It’s been quite the year for Nintendo. What many deemed a slow start to 2018 with scattered, smaller titles was made up for in the latter half of 2018 with an influx of big exclusives like Pokemon: Let’s Go, Super Smash Bros. Ultimate, Super Mario Party, etc. And with adequate third-party support, Nintendo has undoubtedly had a great year. But, the question remains, which title is the game of 2018?
After a vote from the staff here at Nintendo Enthusiast, our Game of the Year and Runner-Up have been determined.
Game of the Year: Super Smash Bros. Ultimate
Super Smash Bros. Ultimate is a fantastic party game that has a beating heart of a complex fighter within it. It’s the culmination of everything we loved about its predecessors. From its wide array of iconic characters to its intricate fighting mechanics. Every aspect of the game is showered with tender love and care. Not only is it the best Super Smash Bros. game of all time, but it makes me ponder on how Nintendo will top this in future iterations. I suspect that this is a game most Switch owners will be keeping on their micro SD card for years to come.
Runner Up: Celeste
Celeste took the gaming world by storm upon its release in January. This sensational precision platformer has all the makings of a standout in the genre—fantastic level design, tight controls, a lovely aesthetic, and a beautiful soundtrack—but it is further enhanced by its atmosphere, character development, and themes. Celeste’s central message is one of overcoming your greatest obstacles and inner demons. This is reflected in the narrative and in the gameplay, where players are supplied with a constant stream of encouraging messages as they struggle to climb Celeste Mountain. The final result is as rewarding as it is challenging, cementing Celeste’s place among the greatest indies and greatest platformers.
- Nick Pearson
Other nominees include Pokemon: Let’s Go, Super Mario Party, Octopath Traveler, and Overcooked 2. Though it wasn’t voted in, Sabotage’s The Messenger gets an honorable mention as we gave it a perfect 10/10 in our review back in August.
If it ain’t broke, don’t fix it. Often, while some video games try to one-up every other game of the year, others are grounded in simple, yet incredibly fun concepts. Overcooked 2 fits this latter category. The game doesn’t have flashy graphics. Its storyline could be summarized in three sentences. But, its gameplay will keep you and your friends hooked for hours on end.
Isn’t that what games are about, though? If a game can put me in a joyous mood with my friends and keep me endlessly coming back, who cares about how much money went into making sure I can see the individual neck hairs of the character. I don’t know about you, but I had my share of fun screaming at my friends to “throw me the buns, the hamburgers are done!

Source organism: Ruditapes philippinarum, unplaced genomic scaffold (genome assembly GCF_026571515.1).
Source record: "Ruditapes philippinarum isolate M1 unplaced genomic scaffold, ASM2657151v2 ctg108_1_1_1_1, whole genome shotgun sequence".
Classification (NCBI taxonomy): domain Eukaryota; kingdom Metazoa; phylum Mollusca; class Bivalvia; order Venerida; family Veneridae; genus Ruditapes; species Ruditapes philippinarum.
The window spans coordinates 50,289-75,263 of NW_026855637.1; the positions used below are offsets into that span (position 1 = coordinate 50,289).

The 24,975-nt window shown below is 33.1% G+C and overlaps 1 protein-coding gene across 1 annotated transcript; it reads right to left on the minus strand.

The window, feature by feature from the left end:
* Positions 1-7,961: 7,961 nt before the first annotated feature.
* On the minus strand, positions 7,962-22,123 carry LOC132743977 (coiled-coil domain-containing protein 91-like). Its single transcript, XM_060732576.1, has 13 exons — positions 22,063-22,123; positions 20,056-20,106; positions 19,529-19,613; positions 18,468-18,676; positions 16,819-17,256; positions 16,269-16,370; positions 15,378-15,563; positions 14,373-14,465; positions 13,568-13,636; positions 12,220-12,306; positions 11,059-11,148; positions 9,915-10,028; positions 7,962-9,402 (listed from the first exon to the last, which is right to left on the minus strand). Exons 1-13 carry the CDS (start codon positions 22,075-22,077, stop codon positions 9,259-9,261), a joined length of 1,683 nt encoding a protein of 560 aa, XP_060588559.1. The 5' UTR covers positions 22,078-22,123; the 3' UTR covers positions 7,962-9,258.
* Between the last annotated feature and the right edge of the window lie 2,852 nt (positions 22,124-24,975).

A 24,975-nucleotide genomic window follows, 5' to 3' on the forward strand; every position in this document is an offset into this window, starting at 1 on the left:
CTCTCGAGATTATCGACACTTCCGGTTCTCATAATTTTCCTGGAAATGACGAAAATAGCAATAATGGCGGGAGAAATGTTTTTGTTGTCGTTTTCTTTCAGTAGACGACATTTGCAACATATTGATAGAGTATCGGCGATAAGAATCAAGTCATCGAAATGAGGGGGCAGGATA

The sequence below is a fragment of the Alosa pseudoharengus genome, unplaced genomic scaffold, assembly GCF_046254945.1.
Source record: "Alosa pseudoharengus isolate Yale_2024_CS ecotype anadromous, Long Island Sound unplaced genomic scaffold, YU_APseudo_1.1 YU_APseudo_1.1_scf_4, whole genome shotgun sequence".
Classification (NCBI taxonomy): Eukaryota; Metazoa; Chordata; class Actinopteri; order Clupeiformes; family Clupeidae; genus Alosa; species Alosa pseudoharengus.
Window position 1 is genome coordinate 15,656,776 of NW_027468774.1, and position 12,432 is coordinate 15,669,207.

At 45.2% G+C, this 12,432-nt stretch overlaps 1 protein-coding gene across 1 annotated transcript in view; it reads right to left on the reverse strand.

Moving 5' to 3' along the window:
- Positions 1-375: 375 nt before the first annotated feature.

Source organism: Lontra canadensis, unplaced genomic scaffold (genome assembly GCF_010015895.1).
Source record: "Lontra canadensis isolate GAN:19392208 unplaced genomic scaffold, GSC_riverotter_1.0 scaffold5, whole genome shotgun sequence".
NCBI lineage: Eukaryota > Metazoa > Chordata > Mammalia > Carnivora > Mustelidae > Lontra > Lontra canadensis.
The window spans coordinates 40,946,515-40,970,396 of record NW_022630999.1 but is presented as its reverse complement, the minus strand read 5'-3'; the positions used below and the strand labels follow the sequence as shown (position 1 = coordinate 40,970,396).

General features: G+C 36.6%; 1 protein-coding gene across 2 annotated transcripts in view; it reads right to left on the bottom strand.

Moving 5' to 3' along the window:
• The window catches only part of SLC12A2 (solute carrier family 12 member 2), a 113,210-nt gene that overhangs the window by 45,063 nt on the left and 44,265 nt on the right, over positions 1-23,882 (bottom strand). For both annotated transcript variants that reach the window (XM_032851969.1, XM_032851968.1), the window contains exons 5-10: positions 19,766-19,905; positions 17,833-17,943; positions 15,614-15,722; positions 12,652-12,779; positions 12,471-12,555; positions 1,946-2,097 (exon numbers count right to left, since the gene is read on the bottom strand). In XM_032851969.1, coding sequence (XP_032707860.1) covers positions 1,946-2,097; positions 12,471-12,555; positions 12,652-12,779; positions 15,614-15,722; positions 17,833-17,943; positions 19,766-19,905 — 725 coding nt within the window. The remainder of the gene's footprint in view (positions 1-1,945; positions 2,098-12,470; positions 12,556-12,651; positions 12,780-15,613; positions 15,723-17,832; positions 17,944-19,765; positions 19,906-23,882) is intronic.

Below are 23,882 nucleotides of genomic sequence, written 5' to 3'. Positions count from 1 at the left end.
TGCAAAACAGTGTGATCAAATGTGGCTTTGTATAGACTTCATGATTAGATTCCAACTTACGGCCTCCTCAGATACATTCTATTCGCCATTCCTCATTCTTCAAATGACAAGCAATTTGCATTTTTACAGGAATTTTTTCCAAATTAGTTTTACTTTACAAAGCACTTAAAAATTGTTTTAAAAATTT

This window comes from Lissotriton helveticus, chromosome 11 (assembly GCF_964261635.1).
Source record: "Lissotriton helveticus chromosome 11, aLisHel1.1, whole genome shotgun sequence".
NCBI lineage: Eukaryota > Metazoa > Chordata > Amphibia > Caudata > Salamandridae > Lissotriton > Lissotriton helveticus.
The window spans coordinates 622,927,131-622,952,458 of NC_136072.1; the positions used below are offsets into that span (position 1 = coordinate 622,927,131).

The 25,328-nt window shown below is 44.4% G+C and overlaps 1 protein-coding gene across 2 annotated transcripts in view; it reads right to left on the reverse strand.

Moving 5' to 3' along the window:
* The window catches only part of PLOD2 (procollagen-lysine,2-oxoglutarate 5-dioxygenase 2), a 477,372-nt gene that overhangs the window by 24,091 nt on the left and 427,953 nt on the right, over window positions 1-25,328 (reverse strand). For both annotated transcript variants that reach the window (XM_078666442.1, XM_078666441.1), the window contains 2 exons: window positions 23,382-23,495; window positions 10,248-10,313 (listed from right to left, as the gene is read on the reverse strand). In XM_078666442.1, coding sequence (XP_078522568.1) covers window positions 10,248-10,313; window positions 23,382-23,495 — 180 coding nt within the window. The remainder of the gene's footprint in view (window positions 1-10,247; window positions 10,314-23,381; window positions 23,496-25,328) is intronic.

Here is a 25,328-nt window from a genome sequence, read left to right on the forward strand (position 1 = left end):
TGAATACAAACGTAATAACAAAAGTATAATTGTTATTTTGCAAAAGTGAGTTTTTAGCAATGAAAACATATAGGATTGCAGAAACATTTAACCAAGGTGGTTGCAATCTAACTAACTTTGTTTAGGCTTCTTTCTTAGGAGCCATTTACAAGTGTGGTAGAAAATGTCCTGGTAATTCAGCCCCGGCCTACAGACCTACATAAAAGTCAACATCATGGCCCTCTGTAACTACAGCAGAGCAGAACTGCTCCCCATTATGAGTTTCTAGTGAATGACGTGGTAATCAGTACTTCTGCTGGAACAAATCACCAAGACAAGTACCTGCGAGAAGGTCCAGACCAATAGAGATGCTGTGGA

Octopath Traveler proved that you can teach an old dog new tricks. Equally importantly, it proved Square Enix still knows how to make a great JRPG that isn’t Dragon Quest. With its innovative HD-2D art style, Octopath Traveler applies modern lighting to beautiful pixel art, and the final result literally sparkles. Likewise, the combat takes classic turn-based battles, sprinkles in some ideas from Bravely Default, and creates the most addictive RPG gameplay in recent memory. Octopath Traveler does so much right that its faults are easy to overlook. I don’t think I’ve ever seen a game like this before — one that is so rooted in the past and yet feels so modern to play.
Super Mario Party
Super Mario Party marked a return to form for a wayward series. On top of staying true to its roots, Super Mario Party scrapes together several of the good aspects of its failed predecessors, like allies and special character dice. Combined with a massive roster of excellent minigames and a slew of great modes, Super Mario Party is the soft reboot this series has desperately needed for a long time. It was far from perfect—there could have been more boards, the rhythm games needed more fleshing out, and the control options were unusually limited—but the core experience is still a great party game that hopefully has the series back on track.
– Nick Pearson
Pokemon: Let’s Go Pikachu and Eevee
Pokemon: Let’s Go Eevee had its ups and downs, but ultimately left me happy. I got to explore a newly created Kanto and see Pokemon like never before, on a system that’s simply a perfect fit for the series. It’s gorgeous and feels like the classic games, only now looked at from a modern lens. Let’s Go was, for the most part, the remake I’ve wanted since traversing Kanto in HeartGold and SoulSilver and leaves me genuinely excited for the future of the Let’s Go games.
What’s your GOTY for 2018? Let us know down in the comments section.